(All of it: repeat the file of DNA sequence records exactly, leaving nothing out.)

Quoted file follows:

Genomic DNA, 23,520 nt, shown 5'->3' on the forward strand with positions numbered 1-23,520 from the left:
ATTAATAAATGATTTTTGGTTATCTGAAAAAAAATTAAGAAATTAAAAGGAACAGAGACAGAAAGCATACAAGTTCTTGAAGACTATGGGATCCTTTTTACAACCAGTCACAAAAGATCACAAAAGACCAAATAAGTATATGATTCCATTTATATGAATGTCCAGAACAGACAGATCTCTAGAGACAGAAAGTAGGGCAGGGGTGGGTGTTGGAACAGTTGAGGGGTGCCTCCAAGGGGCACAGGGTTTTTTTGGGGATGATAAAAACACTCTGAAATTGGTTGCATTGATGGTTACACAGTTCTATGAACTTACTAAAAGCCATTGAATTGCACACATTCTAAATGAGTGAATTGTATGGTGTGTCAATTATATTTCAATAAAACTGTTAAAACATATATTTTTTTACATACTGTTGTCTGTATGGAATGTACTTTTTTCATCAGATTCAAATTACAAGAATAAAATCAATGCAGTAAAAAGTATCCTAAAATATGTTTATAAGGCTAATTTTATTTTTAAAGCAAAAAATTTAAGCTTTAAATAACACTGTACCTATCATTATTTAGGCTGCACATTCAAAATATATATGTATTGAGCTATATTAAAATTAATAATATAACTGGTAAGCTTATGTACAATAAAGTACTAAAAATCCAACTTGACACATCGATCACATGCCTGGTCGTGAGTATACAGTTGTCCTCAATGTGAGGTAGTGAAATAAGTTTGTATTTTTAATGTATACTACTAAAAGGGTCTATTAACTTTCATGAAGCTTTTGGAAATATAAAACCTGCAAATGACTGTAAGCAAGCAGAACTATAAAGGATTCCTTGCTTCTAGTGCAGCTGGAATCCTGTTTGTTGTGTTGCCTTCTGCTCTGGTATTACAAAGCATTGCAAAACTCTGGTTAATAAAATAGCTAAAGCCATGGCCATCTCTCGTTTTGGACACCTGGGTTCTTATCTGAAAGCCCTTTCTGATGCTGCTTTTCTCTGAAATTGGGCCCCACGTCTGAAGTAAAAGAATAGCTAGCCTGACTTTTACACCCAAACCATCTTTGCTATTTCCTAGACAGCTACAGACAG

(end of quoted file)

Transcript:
Genomic DNA, 23,520 nt, shown 5'->3' on the forward strand with positions numbered 1-23,520 from the left:
ATTAATAAATGATTTTTGGTTATCTGAAAAAAAATTAAGAAATTAAAAGGAACAGAGACAGAAAGCATACAAGTTCTTGAAGACTATGGGATCCTTTTTACAACCAGTCACAAAAGATCACAAAAGACCAAATAAGTATATGATTCCATTTATATGAATGTCCAGAACAGACAGATCTCTAGAGACAGAAAGTAGGGCAGGGGTGGGTGTTGGAACAGTTGAGGGGTGCCTCCAAGGGGCACAGGGTTTTTTTGGGGATGATAAAAACACTCTGAAATTGGTTGCATTGATGGTTACACAGTTCTATGAACTTACTAAAAGCCATTGAATTGCACACATTCTAAATGAGTGAATTGTATGGTGTGTCAATTATATTTCAATAAAACTGTTAAAACATATATTTTTTTACATACTGTTGTCTGTATGGAATGTACTTTTTTCATCAGATTCAAATTACAAGAATAAAATCAATGCAGTAAAAAGTATCCTAAAATATGTTTATAAGGCTAATTTTATTTTTAAAGCAAAAAATTTAAGCTTTAAATAACACTGTACCTATCATTATTTAGGCTGCACATTCAAAATATATATGTATTGAGCTATATTAAAATTAATAATATAACTGGTAAGCTTATGTACAATAAAGTACTAAAAATCCAACTTGACACATCGATCACATGCCTGGTCGTGAGTATACAGTTGTCCTCAATGTGAGGTAGTGAAATAAGTTTGTATTTTTAATGTATACTACTAAAAGGGTCTATTAACTTTCATGAAGCTTTTGGAAATATAAAACCTGCAAATGACTGTAAGCAAGCAGAACTATAAAGGATTCCTTGCTTCTAGTGCAGCTGGAATCCTGTTTGTTGTGTTGCCTTCTGCTCTGGTATTACAAAGCATTGCAAAACTCTGGTTAATAAAATAGCTAAAGCCATGGCCATCTCTCGTTTTGGACACCTGGGTTCTTATCTGAAAGCCCTTTCTGATGCTGCTTTTCTCTGAAATTGGGCCCCACGTCTGAAGTAAAAGAATAGCTAGCCTGACTTTTACACCCAAACCATCTTTGCTATTTCCTAGACAGCTACAGACAG